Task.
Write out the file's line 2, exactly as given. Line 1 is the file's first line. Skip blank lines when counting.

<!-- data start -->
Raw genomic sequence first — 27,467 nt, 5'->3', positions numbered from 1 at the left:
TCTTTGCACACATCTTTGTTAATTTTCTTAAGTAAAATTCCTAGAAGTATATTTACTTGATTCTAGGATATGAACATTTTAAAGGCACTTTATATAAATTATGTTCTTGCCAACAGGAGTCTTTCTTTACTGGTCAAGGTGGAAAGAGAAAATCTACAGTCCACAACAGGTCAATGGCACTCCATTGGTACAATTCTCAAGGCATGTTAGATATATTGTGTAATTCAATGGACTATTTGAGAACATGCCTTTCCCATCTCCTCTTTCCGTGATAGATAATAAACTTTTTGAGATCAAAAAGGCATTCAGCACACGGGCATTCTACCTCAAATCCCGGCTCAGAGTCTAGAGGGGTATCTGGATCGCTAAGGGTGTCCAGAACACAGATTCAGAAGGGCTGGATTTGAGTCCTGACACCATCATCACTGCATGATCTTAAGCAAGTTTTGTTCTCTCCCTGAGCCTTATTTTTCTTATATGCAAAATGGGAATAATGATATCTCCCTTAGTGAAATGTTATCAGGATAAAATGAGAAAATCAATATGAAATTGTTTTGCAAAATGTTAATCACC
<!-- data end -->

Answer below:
TCTTTGCACACATCTTTGTTAATTTTCTTAAGTAAAATTCCTAGAAGTATATTTACTTGATTCTAGGATATGAACATTTTAAAGGCACTTTATATAAATTATGTTCTTGCCAACAGGAGTCTTTCTTTACTGGTCAAGGTGGAAAGAGAAAATCTACAGTCCACAACAGGTCAATGGCACTCCATTGGTACAATTCTCAAGGCATGTTAGATATATTGTGTAATTCAATGGACTATTTGAGAACATGCCTTTCCCATCTCCTCTTTCCGTGATAGATAATAAACTTTTTGAGATCAAAAAGGCATTCAGCACACGGGCATTCTACCTCAAATCCCGGCTCAGAGTCTAGAGGGGTATCTGGATCGCTAAGGGTGTCCAGAACACAGATTCAGAAGGGCTGGATTTGAGTCCTGACACCATCATCACTGCATGATCTTAAGCAAGTTTTGTTCTCTCCCTGAGCCTTATTTTTCTTATATGCAAAATGGGAATAATGATATCTCCCTTAGTGAAATGTTATCAGGATAAAATGAGAAAATCAATATGAAATTGTTTTGCAAAATGTTAATCACC